Wells Fargo Bank is following an industry trend and pulling the plug on coin-sorting machines in its Minnesota branch lobbies. They all will be gone in the state within a few months, a company official said Wednesday.
“Our contract with our coin-counting service recently ended, and we anticipate that the removal of coin-counting machines will occur in Minnesota branches in the coming months,” said Wells Fargo spokesman John Hobot.
“We understand that a small group of customers use and enjoy the coin counters,” Hobot added, saying that branches are providing coin wrappers as an option so customers can roll their change for deposit.
“We apologize for any inconvenience,” he said.
When asked whether tellers can sort coins for customers using a machine in back, Hobot said, “Customers will need to roll their coins once the machines [in the lobby] are removed from branches.”
Business customers with much larger quantities of coins can “enroll in our large coin-deposit service that we offer,” the spokesman said.
Two other banks with a major presence in Minnesota, U.S. Bank and TCF, continue to have sorters in some of their Minnesota branch lobbies and said Thursday they have no plans to end that service.
Wells Fargo’s machines are being removed gradually across the Twin Cities and state, with one taken out recently from a branch near W. Lake Street and Hennepin Avenue S. in Minneapolis.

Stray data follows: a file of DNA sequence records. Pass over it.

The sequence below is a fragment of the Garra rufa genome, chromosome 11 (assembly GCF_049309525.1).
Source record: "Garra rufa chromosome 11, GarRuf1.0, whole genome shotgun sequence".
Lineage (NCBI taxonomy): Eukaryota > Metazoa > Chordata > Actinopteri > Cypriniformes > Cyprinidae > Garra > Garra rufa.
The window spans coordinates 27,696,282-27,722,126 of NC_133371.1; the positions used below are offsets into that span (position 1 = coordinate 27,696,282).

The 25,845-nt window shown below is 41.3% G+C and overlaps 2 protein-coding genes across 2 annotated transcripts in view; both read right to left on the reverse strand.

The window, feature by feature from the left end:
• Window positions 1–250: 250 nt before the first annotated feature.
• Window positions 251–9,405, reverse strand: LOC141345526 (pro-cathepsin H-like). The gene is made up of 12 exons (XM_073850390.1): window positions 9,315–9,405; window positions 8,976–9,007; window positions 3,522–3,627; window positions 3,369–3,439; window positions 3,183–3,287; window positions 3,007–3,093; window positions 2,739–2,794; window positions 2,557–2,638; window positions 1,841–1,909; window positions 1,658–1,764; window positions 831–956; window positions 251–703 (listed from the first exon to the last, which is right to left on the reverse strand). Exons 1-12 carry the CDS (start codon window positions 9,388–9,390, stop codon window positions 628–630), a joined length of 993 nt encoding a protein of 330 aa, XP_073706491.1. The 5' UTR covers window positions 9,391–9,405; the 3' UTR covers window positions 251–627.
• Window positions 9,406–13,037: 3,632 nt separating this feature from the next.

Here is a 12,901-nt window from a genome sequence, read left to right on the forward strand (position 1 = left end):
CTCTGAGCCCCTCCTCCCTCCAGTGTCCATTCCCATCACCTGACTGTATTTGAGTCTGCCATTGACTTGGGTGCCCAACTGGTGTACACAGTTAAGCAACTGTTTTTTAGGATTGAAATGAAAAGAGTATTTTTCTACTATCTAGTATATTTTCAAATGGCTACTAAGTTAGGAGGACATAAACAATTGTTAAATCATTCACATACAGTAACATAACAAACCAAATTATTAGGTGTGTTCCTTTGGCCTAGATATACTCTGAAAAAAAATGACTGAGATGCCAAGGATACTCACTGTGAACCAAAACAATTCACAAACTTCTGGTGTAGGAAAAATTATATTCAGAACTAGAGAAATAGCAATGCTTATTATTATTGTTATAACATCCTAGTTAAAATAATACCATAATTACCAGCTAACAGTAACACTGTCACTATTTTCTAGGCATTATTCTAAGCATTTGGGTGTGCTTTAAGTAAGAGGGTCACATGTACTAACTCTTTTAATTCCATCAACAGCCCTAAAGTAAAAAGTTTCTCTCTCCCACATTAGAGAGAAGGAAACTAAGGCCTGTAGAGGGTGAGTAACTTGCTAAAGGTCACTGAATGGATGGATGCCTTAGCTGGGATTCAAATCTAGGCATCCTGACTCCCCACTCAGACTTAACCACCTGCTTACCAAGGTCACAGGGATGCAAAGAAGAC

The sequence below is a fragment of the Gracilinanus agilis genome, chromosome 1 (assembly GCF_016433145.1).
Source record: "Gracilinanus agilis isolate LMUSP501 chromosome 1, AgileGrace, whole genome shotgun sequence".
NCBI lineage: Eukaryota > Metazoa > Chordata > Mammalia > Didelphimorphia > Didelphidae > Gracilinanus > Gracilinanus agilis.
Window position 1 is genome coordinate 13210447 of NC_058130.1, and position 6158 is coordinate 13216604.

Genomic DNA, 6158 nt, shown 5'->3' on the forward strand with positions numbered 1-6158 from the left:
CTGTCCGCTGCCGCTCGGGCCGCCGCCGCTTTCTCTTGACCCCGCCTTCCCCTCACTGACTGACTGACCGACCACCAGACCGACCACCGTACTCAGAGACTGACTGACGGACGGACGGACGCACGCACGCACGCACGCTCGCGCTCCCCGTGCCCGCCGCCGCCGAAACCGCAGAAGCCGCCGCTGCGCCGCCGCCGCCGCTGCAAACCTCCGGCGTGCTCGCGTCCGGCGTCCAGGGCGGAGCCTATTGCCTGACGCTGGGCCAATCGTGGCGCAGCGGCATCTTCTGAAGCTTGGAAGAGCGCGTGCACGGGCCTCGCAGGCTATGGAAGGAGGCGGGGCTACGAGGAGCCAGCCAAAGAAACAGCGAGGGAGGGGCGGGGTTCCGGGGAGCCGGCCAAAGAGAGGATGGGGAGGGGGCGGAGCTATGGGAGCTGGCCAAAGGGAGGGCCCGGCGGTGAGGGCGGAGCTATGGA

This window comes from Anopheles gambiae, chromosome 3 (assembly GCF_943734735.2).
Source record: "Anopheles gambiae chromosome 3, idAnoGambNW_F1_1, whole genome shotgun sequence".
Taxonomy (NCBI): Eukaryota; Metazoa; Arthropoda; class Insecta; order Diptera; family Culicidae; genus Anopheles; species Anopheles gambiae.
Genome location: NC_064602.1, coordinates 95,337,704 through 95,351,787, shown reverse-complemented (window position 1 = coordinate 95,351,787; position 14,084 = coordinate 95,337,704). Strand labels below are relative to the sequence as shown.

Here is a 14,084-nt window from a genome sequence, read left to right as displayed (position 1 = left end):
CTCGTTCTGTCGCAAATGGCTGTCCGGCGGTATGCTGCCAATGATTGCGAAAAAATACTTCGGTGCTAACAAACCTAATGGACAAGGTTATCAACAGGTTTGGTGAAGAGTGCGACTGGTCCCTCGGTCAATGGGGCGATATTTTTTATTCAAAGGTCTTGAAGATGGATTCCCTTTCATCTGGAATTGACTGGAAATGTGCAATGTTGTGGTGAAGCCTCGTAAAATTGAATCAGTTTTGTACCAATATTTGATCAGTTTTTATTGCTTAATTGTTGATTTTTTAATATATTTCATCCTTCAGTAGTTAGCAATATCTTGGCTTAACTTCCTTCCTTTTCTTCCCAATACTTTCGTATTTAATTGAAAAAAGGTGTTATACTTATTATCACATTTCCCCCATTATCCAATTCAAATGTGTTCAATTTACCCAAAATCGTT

An employee there told a customer to go a mile or so east to a sorter in a branch office near Lake and Nicollet Avenue.
A page on San Francisco-based Wells Fargo’s website, last updated in April 2016, said the coin-counting machines “are primarily located in Colorado and Minnesota.” Hobot declined to go into specifics about the demise of sorters in states outside Minnesota, other than to say, “The removal of the coin-counting machines was a companywide decision and not specific to any one state or region.”
TCF spokesman Mark Goldman said Thursday that coin sorters are at most of his bank’s 90 branches throughout Minnesota.
“Our customers tell us they like the convenience of having coin-sorting machines,” Goldman said. “One of the challenges of accumulating coins is finding a way to quickly and easily turn that money into savings. ... Unlike some fee-for-service coin machines you see in retail locations, our customers know they can walk into one of our branches and not incur a fee for this service.”
U.S. Bank spokeswoman Teri Charest said the machines provide “a service customers appreciate, and while we don’t have them in every branch, families often know where to find them.
“We’ve seen a few piggy banks turning into savings accounts. If we can get kids to think about saving at an early age, we’re doing the right thing.”
The sorters, roughly the size of a free-standing ATM, open wide and swallow coins from customers’ jars or cans.
They swirl the change about and kick out a receipt for cash at the teller counter.
Banks typically offer the service for free for account-holders and charge a fee to walk-ins.
Similar fee-based machines can be found at retail locations. Machines that belong to Coinstar, based in Bellevue, Wash., are in several Wal-Mart stores in the Twin Cities area.
Banks across the country have been eliminating machines in recent years, either because of the expense or because of a decline in demand for the service as coin change from cash purchases has dwindled. Customers also have complained about sorters shorting them.
Capital One removed the machines early last year. TD Bank did the same in May 2016.